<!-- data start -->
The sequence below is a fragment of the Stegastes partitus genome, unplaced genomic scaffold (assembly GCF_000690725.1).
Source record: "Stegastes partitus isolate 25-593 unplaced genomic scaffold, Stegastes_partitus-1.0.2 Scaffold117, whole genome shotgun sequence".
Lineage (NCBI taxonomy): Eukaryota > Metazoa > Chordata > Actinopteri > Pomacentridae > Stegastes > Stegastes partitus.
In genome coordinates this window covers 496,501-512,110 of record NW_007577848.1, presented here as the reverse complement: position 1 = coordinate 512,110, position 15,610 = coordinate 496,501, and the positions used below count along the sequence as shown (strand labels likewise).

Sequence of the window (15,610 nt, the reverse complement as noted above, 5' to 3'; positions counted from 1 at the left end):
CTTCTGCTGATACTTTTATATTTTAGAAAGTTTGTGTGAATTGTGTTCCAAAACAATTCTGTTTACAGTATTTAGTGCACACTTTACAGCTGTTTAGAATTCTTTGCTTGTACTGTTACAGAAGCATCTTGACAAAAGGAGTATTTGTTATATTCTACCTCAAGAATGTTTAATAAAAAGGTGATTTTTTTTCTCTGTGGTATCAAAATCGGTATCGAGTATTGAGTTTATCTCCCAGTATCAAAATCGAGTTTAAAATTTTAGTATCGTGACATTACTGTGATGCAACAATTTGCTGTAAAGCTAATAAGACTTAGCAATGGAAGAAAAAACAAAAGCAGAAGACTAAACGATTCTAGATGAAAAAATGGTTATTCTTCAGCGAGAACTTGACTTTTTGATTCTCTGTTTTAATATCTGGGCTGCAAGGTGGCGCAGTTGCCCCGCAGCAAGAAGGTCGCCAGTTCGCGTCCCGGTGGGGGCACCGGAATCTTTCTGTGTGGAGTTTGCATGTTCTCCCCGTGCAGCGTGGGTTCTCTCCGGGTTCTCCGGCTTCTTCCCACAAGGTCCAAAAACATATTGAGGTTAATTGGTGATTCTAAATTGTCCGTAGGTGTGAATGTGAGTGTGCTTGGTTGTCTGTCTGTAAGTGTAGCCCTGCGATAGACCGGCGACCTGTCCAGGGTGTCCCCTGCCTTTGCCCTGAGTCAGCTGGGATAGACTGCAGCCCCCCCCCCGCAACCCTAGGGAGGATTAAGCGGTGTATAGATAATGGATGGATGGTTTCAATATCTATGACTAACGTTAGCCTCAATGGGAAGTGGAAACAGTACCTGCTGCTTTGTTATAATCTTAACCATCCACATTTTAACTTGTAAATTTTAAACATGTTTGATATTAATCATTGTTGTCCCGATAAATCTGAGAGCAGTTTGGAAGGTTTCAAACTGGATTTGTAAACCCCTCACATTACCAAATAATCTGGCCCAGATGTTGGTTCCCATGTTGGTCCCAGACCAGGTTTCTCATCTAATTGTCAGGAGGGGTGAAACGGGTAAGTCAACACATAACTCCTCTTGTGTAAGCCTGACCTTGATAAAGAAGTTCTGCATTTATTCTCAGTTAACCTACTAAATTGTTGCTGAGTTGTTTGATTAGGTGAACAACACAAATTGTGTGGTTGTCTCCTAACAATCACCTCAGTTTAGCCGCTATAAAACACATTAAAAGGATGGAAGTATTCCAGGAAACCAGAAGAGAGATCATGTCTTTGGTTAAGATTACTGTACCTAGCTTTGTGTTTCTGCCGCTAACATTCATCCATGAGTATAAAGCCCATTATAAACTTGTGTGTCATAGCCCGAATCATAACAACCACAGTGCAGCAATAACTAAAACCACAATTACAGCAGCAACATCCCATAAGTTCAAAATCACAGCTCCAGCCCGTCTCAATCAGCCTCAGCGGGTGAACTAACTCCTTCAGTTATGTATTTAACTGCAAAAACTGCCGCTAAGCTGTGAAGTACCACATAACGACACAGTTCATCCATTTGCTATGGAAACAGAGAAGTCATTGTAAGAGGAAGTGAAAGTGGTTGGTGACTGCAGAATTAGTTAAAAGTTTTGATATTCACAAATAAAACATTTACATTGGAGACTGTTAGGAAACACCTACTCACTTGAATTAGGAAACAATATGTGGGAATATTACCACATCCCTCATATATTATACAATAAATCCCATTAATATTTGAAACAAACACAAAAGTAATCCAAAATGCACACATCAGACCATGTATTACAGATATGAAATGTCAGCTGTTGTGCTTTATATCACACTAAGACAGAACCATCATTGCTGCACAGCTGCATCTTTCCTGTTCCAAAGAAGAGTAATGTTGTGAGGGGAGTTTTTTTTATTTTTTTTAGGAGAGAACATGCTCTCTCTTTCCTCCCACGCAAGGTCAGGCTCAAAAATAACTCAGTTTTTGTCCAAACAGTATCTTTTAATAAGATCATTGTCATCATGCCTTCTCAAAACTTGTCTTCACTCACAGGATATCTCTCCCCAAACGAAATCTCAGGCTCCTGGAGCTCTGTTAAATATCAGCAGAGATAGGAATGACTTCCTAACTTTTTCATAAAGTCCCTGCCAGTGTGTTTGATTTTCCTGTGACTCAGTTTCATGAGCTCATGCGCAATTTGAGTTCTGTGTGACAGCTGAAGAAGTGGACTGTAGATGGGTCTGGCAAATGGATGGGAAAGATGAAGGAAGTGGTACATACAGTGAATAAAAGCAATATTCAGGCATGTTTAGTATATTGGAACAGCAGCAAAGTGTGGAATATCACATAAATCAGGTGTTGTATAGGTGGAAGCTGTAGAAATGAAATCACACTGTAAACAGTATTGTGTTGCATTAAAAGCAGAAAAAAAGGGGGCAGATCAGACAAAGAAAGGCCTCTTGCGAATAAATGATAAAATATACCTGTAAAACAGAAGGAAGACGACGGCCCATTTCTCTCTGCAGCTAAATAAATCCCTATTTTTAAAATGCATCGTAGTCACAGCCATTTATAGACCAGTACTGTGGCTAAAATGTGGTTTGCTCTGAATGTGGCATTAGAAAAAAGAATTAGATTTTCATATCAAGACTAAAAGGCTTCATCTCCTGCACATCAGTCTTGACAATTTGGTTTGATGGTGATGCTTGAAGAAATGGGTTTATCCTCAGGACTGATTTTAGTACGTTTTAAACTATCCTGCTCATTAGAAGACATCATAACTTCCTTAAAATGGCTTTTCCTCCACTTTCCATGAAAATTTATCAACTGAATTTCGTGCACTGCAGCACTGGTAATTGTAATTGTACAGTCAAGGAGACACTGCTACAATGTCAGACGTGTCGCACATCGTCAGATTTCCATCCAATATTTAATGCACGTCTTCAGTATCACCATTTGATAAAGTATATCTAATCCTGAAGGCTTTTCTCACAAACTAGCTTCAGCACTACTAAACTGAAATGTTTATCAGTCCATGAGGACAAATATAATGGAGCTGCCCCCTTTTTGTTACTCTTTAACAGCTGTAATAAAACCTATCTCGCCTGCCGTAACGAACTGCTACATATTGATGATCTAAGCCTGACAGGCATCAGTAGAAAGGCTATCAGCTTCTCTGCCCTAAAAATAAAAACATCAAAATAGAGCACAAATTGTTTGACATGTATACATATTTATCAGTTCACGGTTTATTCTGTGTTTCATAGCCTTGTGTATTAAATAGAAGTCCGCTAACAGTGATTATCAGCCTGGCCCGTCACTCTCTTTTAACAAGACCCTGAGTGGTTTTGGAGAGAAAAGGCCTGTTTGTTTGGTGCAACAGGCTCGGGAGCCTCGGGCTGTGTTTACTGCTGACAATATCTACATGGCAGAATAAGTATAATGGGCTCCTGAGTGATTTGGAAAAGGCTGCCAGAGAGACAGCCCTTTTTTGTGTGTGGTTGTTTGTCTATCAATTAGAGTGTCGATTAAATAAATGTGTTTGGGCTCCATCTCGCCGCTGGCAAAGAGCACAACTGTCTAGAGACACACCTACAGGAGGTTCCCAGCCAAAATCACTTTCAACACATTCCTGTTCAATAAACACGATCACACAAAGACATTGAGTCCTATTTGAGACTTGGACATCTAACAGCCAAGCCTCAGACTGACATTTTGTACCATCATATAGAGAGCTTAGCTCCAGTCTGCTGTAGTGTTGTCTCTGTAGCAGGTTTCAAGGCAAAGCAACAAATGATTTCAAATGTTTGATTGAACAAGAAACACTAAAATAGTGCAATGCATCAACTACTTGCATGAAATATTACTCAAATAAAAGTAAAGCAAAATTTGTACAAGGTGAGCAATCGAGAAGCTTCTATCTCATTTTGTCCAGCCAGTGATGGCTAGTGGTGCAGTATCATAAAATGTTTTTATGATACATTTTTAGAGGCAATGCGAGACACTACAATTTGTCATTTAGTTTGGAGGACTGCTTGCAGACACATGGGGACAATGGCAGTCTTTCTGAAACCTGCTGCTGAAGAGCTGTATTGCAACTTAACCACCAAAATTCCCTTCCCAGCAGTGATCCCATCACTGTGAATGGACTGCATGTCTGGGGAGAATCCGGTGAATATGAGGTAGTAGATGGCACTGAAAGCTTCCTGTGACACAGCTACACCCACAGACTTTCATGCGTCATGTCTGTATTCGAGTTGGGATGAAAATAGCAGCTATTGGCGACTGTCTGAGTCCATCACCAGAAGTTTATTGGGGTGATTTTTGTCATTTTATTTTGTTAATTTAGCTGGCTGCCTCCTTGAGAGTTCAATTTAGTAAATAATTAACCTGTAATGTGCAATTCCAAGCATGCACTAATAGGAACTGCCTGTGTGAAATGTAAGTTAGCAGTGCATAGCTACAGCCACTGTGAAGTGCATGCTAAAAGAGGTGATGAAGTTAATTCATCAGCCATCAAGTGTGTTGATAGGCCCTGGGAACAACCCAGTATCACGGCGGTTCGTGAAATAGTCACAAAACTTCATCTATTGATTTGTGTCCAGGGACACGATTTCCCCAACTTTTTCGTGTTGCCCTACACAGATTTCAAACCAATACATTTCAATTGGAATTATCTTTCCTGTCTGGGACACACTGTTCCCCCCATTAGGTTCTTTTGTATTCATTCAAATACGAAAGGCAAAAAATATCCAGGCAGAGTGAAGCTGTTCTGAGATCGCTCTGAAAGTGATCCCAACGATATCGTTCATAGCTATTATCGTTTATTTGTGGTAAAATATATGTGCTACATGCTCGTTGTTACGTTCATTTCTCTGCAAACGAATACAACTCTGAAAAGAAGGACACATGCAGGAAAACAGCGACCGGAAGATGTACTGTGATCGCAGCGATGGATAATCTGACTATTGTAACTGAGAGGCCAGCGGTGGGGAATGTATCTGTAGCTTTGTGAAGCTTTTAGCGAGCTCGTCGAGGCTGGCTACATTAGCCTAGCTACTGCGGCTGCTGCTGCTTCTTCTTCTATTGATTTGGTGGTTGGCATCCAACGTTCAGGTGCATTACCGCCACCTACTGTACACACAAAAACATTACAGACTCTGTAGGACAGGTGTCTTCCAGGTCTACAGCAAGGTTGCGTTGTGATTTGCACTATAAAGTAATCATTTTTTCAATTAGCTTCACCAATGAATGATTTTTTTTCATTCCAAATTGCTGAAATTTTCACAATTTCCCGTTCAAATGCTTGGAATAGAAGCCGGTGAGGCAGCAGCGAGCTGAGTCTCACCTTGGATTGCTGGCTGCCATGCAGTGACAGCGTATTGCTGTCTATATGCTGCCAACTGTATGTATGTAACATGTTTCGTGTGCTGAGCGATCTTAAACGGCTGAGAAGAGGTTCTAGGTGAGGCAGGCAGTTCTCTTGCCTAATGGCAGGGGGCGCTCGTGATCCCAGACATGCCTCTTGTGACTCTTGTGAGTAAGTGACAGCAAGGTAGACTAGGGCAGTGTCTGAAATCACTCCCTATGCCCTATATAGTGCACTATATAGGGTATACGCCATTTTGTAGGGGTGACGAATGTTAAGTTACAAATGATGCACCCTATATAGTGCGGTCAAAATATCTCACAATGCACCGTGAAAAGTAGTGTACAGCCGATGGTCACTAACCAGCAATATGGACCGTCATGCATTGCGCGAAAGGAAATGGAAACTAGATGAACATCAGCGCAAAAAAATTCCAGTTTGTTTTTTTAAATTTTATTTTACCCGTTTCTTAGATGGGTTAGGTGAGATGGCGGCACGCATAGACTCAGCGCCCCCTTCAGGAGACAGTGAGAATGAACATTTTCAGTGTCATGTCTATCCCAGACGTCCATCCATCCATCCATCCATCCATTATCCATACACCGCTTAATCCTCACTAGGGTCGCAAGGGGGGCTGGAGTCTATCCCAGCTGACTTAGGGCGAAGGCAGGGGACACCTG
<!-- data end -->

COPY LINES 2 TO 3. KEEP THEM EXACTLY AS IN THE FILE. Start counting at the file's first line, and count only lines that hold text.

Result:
Source record: "Stegastes partitus isolate 25-593 unplaced genomic scaffold, Stegastes_partitus-1.0.2 Scaffold117, whole genome shotgun sequence".
Lineage (NCBI taxonomy): Eukaryota > Metazoa > Chordata > Actinopteri > Pomacentridae > Stegastes > Stegastes partitus.